Why is Texting and Driving Dangerous for Truck Drivers?

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When a truck driver’s attention is off the road for even a few seconds, it can have devastating consequences. That is what happened when a 28-year-old truck driver took his eyes off the road for mere seconds to read a text message from his girlfriend. In the time it took to read the text message, the truck driver slammed into a car that was stopped at a red light in Washington County, Minnesota, killing the 54-year-old occupant instantly. The Minnesota Department of Public Safety produced a public service video about the accident entitled, Eight Seconds: One Fatal Decision, which has close to 80,000 views on YouTube. Many trucking companies are using the video to warn drivers about the dangers of distracted driving. Motorists who are injured in a truck accident involving distracted driving are urged to contact a skilled truck accident lawyer.

Although distracted driving includes talking on the phone, eating, changing the radio station, or reaching for something in the back seat, texting while driving is the worst type of distracted driving behavior because it involves three types of distractions, including visual, manual, and cognitive. Visual distractions involve the driver taking his or her eyes off the road. Manual distractions involve the driver taking his or her hands off the steering wheel. Cognitive distractions take the driver’s attention off the road ahead. Texting while driving is a potentially deadly combination of all three.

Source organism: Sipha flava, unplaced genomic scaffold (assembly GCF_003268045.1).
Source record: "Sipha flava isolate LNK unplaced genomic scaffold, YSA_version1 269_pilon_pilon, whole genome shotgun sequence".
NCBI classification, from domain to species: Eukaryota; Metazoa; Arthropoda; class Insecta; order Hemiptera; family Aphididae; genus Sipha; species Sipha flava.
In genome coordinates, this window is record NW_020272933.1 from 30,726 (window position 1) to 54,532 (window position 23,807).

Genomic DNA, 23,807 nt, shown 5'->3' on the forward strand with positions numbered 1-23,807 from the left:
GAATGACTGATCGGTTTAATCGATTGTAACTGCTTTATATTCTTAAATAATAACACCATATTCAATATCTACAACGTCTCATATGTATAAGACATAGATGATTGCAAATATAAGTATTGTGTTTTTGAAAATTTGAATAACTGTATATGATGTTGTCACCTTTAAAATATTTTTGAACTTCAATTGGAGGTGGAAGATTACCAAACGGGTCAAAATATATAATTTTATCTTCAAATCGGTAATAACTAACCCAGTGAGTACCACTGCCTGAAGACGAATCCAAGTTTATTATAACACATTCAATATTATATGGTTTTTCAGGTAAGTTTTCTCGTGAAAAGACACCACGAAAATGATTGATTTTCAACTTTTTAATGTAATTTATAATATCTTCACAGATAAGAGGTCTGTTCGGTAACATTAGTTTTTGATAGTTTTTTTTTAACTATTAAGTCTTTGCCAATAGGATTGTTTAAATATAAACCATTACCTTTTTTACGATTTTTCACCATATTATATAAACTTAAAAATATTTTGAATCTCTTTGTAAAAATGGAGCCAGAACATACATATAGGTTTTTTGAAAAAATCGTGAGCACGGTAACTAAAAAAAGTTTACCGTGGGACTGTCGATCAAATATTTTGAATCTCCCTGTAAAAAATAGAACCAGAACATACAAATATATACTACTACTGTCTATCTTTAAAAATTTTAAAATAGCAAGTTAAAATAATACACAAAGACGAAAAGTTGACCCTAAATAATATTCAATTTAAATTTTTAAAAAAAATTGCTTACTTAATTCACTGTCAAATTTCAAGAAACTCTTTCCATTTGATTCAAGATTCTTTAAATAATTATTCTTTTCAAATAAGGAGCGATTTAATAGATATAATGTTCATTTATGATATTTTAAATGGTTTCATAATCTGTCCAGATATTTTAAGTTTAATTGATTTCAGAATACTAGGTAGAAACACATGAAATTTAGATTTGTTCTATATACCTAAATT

It may seem relatively harmless to quickly read a text while driving. However, according to the National Highway Traffic Safety Administration (NHTSA), sending or reading a text takes a motorist’s attention off the road for approximately five seconds. If the vehicle is travelling at 55 mph, this is comparable with driving the length of a football field blindfolded. When the distracted driver is behind the wheel of a massive commercial truck, this can have devastating consequences, particularly for the occupants of the passenger vehicle involved in the accident.

Therefore, the Federal Motor Carrier Safety Administration (FMCSA) prohibits truck drivers from the following behavior related to cell phone use:

  • Holding a cell phone to make a phone call
  • Dialing a phone number
  • Reaching for a cell phone in a way that causes the driver to take his or her attention off the road
  • Sending a text message while driving